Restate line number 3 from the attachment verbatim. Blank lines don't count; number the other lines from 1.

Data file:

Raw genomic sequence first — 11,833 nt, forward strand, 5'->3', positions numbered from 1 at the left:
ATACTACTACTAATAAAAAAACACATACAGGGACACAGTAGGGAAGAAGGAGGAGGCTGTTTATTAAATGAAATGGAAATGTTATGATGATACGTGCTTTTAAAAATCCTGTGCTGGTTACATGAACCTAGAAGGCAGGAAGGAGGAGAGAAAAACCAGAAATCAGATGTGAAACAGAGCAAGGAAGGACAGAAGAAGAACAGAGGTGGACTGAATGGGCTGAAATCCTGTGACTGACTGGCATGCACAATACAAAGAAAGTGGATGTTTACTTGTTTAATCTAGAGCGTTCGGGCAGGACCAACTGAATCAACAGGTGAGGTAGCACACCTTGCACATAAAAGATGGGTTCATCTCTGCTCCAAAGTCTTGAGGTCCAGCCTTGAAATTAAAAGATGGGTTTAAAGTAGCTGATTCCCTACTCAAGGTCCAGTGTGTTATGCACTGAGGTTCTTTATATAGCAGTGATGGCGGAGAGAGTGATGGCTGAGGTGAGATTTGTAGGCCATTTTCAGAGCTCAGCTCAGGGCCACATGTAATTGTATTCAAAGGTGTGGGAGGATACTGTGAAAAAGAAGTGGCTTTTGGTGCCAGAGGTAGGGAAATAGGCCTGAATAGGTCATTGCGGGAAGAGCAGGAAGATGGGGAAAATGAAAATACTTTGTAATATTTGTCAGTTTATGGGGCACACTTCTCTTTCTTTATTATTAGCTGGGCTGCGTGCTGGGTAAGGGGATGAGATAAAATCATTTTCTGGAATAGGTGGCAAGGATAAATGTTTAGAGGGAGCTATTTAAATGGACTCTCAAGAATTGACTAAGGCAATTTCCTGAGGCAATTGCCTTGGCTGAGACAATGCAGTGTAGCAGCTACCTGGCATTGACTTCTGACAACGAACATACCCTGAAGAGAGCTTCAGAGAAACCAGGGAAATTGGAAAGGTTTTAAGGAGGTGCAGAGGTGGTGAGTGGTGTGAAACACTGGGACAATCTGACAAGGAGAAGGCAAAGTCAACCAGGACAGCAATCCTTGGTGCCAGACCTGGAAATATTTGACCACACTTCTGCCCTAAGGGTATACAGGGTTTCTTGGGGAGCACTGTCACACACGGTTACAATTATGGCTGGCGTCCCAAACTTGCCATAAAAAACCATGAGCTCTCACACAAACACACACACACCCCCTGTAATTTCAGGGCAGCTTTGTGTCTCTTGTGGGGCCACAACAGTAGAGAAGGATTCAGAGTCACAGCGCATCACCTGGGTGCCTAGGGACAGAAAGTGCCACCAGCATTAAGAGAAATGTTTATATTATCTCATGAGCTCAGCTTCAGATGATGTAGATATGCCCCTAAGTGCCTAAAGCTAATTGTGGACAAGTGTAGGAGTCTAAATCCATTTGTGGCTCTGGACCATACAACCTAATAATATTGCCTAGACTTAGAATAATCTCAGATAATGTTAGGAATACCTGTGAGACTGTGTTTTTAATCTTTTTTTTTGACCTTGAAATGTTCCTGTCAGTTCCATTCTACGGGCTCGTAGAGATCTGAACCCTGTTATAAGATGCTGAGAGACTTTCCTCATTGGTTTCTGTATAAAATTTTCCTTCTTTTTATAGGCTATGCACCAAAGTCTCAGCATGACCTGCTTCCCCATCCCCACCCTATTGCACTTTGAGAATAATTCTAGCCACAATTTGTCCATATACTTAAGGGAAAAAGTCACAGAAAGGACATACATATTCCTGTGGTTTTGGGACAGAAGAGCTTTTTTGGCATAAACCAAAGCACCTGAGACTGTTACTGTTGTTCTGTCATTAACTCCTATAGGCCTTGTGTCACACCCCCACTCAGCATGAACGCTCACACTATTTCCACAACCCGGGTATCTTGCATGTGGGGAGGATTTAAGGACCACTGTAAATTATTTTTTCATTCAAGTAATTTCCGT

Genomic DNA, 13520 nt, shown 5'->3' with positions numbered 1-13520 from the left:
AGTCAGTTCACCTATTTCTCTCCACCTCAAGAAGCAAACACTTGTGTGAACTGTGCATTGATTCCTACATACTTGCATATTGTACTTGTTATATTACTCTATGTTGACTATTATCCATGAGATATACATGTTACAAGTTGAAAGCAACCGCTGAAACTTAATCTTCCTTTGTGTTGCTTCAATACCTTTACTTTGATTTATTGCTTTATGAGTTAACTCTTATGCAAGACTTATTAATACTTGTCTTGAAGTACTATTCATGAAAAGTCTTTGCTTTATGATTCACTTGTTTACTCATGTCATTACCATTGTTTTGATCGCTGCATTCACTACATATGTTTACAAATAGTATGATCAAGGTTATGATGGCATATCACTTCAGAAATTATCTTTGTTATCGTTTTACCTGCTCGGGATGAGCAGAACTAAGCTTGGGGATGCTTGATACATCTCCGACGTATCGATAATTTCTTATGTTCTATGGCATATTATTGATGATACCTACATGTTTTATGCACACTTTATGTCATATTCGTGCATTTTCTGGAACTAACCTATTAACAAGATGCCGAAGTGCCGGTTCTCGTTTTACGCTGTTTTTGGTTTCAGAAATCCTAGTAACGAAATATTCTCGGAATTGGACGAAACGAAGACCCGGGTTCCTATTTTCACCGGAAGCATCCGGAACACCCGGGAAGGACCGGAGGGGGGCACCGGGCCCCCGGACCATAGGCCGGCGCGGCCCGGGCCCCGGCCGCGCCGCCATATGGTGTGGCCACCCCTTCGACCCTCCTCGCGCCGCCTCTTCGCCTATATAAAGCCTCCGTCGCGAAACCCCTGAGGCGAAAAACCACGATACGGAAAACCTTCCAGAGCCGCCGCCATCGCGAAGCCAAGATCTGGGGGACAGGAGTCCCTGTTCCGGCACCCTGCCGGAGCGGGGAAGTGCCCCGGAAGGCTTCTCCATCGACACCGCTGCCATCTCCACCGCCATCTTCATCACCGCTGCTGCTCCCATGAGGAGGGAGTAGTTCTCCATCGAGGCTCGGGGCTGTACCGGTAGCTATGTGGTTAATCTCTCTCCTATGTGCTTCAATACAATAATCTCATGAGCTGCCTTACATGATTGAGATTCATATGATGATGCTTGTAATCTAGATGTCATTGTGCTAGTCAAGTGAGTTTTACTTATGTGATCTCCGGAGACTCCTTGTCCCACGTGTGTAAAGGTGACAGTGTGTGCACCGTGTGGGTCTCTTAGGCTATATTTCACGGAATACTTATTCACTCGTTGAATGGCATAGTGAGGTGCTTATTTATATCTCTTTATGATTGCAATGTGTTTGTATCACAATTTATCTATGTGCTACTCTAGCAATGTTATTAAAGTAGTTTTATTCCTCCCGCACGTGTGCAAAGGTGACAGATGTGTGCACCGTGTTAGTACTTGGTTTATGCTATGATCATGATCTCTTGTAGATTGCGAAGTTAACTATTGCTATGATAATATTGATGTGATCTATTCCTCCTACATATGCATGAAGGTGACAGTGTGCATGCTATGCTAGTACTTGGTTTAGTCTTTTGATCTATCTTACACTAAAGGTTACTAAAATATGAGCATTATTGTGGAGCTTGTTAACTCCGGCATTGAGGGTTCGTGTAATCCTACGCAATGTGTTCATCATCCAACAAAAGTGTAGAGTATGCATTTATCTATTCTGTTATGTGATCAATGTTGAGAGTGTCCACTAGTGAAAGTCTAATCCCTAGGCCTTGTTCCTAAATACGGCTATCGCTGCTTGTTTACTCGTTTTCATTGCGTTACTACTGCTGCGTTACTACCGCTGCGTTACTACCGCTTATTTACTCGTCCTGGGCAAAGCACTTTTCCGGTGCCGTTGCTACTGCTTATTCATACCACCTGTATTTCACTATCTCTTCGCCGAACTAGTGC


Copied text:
Genomic DNA, 13520 nt, shown 5'->3' with positions numbered 1-13520 from the left: